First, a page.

Previously, we found an anxiolytic effect of ziprasidone augmentation to escitalopram (compared with placebo augmentation) in patients with depression in an 8-week, randomized, double-blind, parallel-group, placebo-controlled trial. Here, we carried out a post-hoc analysis, comparing changes in the Hamilton Depression and Anxiety Rating Scales between patients with anxious depression versus nonanxious depression, using a moderator analysis. Hamilton Depression Rating Scales total change scores from baseline and endpoint were not significantly different (interaction term P=0.91) in patients with anxious depression on ziprasidone augmentation (n=19; −9.1±4.9) or placebo (n=19; −6.1±8.9) versus patients without anxious depression on ziprasidone (n=52; −5.5±6.7) or placebo (n=49; −2.3±4.5). There was a trend toward statistical significance (interaction term P=0.1) in favor of patients without anxious depression for a difference in Hamilton Anxiety Rating Scale total change scores from baseline to endpoint [patients with anxious depression on ziprasidone augmentation (n=19; −2.7±5.3) or placebo (n=19; −3.3±5.8) versus patients without anxious depression on ziprasidone (n=51; −3.9±6.6) or placebo (n=44; −0.9±4.7)]. Ziprasidone augmentation was equally efficacious in treating depression in patients with versus without anxious depression. However, the observed anxiolytic effect for patients with higher anxiety was not clinically significant.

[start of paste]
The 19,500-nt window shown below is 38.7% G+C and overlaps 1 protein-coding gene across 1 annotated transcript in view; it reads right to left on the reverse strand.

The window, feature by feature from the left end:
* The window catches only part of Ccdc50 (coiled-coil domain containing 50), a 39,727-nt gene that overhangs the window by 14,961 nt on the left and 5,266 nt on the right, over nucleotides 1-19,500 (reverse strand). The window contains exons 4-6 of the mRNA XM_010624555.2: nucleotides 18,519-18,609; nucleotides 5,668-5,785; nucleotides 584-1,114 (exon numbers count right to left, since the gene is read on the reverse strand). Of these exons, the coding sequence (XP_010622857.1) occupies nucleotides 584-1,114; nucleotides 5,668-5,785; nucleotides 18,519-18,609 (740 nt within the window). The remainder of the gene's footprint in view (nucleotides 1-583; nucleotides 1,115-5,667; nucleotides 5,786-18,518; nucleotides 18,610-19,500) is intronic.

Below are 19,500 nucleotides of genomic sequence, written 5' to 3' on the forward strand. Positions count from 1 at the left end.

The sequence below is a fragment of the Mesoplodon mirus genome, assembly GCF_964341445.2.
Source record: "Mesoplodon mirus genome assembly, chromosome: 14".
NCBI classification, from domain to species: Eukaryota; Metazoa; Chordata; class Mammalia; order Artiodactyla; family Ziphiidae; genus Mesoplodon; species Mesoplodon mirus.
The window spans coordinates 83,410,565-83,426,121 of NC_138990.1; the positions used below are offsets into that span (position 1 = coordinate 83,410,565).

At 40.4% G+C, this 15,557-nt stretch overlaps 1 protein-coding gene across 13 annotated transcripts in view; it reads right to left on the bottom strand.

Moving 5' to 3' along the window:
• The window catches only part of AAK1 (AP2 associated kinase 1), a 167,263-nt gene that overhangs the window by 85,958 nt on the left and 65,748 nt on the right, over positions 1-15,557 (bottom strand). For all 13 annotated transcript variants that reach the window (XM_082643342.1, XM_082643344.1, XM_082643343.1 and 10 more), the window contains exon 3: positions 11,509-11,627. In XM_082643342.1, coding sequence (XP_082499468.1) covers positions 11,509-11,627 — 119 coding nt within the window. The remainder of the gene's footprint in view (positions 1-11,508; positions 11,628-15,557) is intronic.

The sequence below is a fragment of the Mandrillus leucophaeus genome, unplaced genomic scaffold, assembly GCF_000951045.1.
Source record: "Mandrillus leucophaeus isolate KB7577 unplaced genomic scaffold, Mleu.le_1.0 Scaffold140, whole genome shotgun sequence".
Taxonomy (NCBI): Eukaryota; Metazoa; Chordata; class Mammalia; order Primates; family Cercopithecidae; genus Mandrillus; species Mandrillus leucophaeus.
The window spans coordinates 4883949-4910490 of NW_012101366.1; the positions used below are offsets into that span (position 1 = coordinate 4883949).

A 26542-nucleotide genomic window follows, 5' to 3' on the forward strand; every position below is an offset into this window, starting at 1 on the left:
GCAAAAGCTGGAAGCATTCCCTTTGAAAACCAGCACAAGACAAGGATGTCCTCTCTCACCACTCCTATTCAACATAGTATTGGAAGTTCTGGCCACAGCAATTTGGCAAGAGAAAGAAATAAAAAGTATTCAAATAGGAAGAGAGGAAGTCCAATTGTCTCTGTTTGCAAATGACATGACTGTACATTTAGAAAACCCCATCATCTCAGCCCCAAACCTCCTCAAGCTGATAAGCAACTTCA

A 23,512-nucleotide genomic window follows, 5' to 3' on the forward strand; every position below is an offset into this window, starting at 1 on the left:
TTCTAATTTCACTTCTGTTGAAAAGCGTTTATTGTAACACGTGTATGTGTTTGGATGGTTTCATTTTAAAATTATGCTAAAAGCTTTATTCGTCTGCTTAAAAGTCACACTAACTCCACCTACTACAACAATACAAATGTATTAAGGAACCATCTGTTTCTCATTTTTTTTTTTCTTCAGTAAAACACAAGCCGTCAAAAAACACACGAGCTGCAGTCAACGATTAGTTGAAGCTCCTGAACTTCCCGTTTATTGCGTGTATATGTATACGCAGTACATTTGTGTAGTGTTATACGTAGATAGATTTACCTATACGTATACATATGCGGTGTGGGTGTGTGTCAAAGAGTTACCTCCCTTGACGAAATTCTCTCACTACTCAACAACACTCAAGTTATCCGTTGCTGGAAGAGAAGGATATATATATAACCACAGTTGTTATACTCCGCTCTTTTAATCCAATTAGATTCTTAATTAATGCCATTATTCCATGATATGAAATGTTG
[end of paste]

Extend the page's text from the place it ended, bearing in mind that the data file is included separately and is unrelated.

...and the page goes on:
aDepartment of Psychiatry, Massachusetts General Hospital
bHarvard Medical School, Boston, Massachusetts
cDepartment of Psychiatry, Office of Psychiatric Clinical Research, University of Alabama at Birmingham, Birmingham, Alabama, USA
Correspondence to Dawn F. Ionescu, MD, Massachusetts General Hospital, Depression Clinical and Research Program (DCRP), 1 Bowdoin Square, 6th Floor, Boston, MA 02114, USA Tel: +1 617 643 0491; fax: +1 617 724 3028; e-mail: firstname.lastname@example.org
Received March 4, 2016
Accepted April 18, 2016